Tag Archives: worldview

Their Way Home: Abraham’s Tent

28 Feb

Fifteen minutes away from my dorm room, the lights are about to go out in a parish house. In the Sunday School Room around the corner, Paul pores over his workbook, highlighter in hand. He is studying to be an EMT, and he highlights almost every line in his effort to commit it to memory. “So far the first five chapters have only been about airways. Airways, airways, airways,” he says to the girl next to him. “Who knew breathing was so difficult?”

Phil couldn’t care less about airways. His concerns are more immediate: vanilla, cinnamon, bacon grease, eggs, milk, challah bread, and the one frying pan that he meticulously washes and dries in between uses. He has been trained as a chef and is applying for grants to open a restaurant of his own one day. In the meantime, he keeps his skills strong by making us French toast. “You are all my grandchildren now,” he says. “Which means you’d better find me a job by Christmas, because I’m going to have a lot of presents to buy!” We laugh together, both of our hands dripping with egg yolks as we swirl the bread around to coat it, and I tell him that this is, indeed, the ritual I have with my grampa-by-blood. Maybe full bellies and kitchen conversation carry across family trees.

Cots lined up across the parish house floor

From his cot (cot, in this situation, means one thin, long band of green fabric — think of a stretcher, and add a sleeping man to the top, his bare feet angling out from beneath a fleece blanket that can’t quite cover his long frame), Carlos pays no attention to the bacon’s sizzle. Instead, he is buried in “The Hotel New Hampshire,” a book that gives me a perfect excuse to interrupt his reading and introduce myself. “I’m from New Hampshire!” I offer, to start the conversation. He nods, looks at me, and looks back down at the book, the teardrop tattoos on the side of his face making every gesture look gruffer, and somehow more vulnerable. I keep pressing gently around the edges of the conversation, probing for favorite types of books (fiction) and getting only a handful of words in response until I, on a hunch, ask him if he writes. His sentences tumble out. Fiction. Two book-length manuscripts already, and he would share them with me if only his wife weren’t so mad at him that she wouldn’t send him anything left in the house, not even his boots; he’s spent his winter in tennis shoes. Stories based on his own life, on the people he met on a bus going back and forth to work every morning for years. “No one’s ever looked at them,” he says. “Not Simon & Schuster or anything like that. I think you have to have an ‘in’ or know somebody to be looked at like that.” I walk away a few minutes later and in place of his book, he has a legal pad on his lap, and his pen is moving in quick lines across the pages.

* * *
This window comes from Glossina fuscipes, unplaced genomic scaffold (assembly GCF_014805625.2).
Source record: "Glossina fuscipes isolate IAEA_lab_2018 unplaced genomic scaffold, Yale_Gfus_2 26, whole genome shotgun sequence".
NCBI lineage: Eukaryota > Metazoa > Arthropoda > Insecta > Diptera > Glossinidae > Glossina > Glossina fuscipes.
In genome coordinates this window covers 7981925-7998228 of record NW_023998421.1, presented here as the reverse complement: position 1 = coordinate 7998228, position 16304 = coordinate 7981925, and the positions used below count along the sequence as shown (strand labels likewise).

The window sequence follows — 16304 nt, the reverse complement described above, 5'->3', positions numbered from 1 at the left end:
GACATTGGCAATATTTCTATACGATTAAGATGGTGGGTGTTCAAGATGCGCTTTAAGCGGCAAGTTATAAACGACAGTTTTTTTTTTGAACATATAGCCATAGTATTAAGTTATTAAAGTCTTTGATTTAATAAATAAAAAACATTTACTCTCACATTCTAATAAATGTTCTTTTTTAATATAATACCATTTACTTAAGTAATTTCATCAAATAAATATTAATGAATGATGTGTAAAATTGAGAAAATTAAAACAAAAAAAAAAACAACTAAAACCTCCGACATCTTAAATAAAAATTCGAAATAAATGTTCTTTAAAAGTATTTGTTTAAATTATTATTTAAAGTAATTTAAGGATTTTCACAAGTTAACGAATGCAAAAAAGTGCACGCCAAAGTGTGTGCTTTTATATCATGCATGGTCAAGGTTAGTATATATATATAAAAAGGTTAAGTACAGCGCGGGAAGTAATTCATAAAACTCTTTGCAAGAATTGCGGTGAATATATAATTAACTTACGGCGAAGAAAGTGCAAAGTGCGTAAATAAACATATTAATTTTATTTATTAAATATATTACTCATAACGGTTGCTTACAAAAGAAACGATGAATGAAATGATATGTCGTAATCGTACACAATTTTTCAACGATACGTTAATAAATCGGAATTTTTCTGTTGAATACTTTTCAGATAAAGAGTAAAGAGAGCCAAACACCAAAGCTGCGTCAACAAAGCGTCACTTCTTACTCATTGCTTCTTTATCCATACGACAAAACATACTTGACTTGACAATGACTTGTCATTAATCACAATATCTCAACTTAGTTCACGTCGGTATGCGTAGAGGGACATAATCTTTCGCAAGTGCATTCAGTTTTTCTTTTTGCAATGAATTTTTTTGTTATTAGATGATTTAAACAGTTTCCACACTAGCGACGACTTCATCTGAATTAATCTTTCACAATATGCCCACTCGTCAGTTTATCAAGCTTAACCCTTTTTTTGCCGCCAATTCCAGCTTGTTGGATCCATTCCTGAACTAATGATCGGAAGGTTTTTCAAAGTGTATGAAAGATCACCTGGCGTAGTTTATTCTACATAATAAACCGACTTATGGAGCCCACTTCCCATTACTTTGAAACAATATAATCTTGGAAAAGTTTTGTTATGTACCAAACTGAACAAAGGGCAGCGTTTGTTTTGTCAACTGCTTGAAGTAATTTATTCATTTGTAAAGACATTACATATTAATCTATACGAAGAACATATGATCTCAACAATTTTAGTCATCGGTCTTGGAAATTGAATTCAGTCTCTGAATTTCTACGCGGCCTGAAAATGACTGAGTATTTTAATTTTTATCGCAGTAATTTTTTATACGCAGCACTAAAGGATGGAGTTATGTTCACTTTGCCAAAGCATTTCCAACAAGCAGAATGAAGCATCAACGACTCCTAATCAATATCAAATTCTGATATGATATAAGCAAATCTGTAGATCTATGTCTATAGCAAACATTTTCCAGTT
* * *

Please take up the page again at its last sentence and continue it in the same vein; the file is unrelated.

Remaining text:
*

Carlos, Phil, and Paul, whose stories are real but whose names have been changed or switched to protect their privacy, are three of the eleven men with whom I had the honor of spending dinners and an all-nighter over the past week. They are welcoming, funny, and homeless. And while I spend my days giving tours, adding whipped cream to my sundaes in the dining hall, casually complaining about my lack of sleep, and weighing one summer travel option against another, they spend theirs trying not to get kicked out of Starbucks, applying for jobs with their case managers, and, above all, “staying on the right track.”